Years and years ago – when the Earth was young and the primordial soup of the day was a broth and not the rich creams that are more and more prevalent – my lousy cell phone held a charge that lasted more than two days.
My son, the wise and beneficent, reminds me that a replacement battery can be purchased. And while I realize that this is true, it also makes me wonder why my first cell phone – which resembled in no way the tin-can-and-string rig that I’m sure The Boy envisions – held a charge for a full week for the first seven of the eight years I had it.
To further raise my practical hackles – and I believe there may be an amusing way to combine those two words, somewhere – the opportunity to “re-up”, as it were, on my mobile contract, rears its binding head every two years. I can buy a new battery on what is now considered an older cell phone, or, I can renew my contract and get a brand new one that will last, oh, two years.
Oddly enough, it just so happens that my cell phone is almost two years old.
The term, I believe, is “planned obsolescence”, the idea that items, such as cell phones, have been designed to work well only as long as the manufacturer wants them to work well, after which you will find it necessary to purchase a new one, either outright or by renewing a contract.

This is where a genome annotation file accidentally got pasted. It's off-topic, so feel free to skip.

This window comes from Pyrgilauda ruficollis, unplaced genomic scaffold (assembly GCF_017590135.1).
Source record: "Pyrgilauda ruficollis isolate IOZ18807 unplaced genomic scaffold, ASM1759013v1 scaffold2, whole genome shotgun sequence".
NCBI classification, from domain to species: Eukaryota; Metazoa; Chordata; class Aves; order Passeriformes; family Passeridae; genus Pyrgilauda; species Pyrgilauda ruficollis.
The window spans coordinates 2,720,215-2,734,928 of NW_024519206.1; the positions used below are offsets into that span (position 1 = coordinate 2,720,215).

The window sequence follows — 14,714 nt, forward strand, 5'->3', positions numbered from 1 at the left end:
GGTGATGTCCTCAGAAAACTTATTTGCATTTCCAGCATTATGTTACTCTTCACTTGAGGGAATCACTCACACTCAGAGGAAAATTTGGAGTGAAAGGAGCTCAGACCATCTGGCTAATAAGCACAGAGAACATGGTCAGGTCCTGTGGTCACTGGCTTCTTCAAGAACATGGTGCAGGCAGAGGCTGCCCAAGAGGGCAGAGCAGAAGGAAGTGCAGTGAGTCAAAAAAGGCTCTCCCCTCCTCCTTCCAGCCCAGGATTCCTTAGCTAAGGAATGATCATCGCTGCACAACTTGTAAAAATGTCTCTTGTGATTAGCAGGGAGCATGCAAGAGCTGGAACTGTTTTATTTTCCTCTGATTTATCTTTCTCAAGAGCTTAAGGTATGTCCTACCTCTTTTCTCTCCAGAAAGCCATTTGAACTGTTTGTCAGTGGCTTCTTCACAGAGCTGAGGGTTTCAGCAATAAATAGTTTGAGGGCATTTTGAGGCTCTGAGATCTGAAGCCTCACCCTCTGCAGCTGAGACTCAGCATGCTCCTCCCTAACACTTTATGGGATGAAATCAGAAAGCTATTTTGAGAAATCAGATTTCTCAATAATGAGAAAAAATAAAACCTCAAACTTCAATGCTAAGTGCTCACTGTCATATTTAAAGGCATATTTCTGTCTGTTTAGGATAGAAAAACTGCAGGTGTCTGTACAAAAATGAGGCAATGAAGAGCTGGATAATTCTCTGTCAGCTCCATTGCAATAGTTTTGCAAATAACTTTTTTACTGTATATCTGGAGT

Ladies and gentlemen, is it time that we follow this example and incorporate this into our daily lives?
For instance: me. I’m a helluva worker. Go ahead. Ask me! I’ll tell you: Yep, I’m a helluva worker. And this work ethic, handed down from generations of people who do their best, particularly when being paid for it? It extends well past any probationary period.
But what if it didn’t? What if, after the hiring, after the probation, once I’m completely and utterly a part of the company, I suddenly stopped being as responsive unless promised something in exchange, another day off or a free lunch every Friday? How would they like them apples?
The short answer is that they wouldn’t. They wouldn’t like them apples. But me?
Who doesn’t like apples?
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